Fujitsu recently showcased a prototype virtual tablet keyboard that could eventually replace external and on-screen 'boards.
The problem with most on-screen table keyboards? The keys are quite small - making it difficult for people with large fingers or less than perfect coordination to consistently hit the right buttons.
The other problem? If half your screen is taken up with a virtual keyboard, it leaves significantly less space for you to see what you're doing.
However, as noted above, Fujitsu's virtual keyboard allows users to type without having to put fingers on the screen. How does it work? The user simply props the tablet up, with the tablet camera tracking and processing hand (typing) movements.
It should probably be noted that this isn't like some of the other virtual keyboards which have turned up over the years with a red laser outlined keyboard on a desktop. Rather, the Fujitsu system appears to treat wherever a user places their fingers as the home row - meaning you move your fingers as you would when touch typing on a physical keyboard.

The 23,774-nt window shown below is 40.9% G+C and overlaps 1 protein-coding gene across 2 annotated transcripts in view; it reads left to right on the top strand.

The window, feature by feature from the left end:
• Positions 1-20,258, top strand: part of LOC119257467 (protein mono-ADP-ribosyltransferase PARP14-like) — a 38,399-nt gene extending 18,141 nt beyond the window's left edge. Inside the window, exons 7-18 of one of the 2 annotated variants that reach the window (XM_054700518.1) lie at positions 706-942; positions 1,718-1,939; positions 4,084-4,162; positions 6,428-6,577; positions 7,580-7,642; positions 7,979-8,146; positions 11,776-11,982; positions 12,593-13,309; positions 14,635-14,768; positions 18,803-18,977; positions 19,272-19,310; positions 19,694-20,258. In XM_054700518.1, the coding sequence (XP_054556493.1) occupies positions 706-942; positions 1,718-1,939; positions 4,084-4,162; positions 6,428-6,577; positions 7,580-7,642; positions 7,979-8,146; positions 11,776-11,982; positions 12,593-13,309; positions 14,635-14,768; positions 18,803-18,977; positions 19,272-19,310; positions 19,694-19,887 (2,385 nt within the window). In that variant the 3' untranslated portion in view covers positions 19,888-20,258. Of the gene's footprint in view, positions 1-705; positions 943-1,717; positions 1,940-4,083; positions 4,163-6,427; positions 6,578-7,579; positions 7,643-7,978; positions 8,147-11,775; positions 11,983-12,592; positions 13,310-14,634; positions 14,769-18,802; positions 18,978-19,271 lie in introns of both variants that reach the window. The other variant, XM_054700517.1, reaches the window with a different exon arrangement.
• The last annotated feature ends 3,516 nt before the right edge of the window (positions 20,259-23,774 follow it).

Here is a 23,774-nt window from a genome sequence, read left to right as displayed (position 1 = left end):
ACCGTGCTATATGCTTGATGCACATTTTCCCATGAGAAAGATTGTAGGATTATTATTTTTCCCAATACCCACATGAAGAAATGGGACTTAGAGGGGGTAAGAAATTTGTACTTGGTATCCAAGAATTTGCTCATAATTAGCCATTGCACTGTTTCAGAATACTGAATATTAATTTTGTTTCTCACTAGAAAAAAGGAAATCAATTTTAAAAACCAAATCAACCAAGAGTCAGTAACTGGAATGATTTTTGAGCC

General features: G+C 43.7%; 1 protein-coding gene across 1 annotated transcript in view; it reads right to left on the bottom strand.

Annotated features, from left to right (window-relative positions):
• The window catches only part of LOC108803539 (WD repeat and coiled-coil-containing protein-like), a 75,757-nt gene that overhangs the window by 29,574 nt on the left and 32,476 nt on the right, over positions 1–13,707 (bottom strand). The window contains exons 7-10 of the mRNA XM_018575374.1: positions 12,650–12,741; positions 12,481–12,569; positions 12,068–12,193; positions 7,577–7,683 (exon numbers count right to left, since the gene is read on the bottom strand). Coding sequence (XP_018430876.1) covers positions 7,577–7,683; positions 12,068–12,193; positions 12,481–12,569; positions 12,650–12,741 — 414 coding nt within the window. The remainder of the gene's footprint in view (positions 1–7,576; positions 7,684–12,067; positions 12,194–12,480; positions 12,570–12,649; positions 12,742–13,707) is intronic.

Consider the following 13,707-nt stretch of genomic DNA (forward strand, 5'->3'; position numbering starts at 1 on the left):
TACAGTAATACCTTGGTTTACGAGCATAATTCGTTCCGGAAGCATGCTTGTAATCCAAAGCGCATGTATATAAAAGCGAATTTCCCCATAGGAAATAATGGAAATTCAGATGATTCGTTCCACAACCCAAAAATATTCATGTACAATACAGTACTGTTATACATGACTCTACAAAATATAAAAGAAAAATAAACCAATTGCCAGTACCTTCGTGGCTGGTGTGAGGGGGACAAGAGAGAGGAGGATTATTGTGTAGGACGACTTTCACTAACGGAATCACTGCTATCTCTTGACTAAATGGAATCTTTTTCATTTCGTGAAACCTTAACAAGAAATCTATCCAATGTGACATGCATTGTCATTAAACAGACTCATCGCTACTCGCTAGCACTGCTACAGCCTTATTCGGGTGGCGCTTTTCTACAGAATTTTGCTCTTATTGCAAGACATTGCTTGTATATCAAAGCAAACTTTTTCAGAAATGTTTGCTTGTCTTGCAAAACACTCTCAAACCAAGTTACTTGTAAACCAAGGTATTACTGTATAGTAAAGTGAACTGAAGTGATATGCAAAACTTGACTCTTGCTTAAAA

The problem I see with this system is that if you aren't a touch typist, the hunt and peck style will be exceptionally difficult when there are no keys to hunt.
Fujitsu is still in the process of tweaking the system, so it's possible that in future versions there will be some sort of laser projector to shoot a keyboard on the surface or possibly a piece of plastic with keys printed on them that you can use to align your fingers. Considering that many devices are implementing cameras that are able to sense motion, this technology doesn't seem unrealistic in the least. As such, this tech is likely to become quite common over the next few years.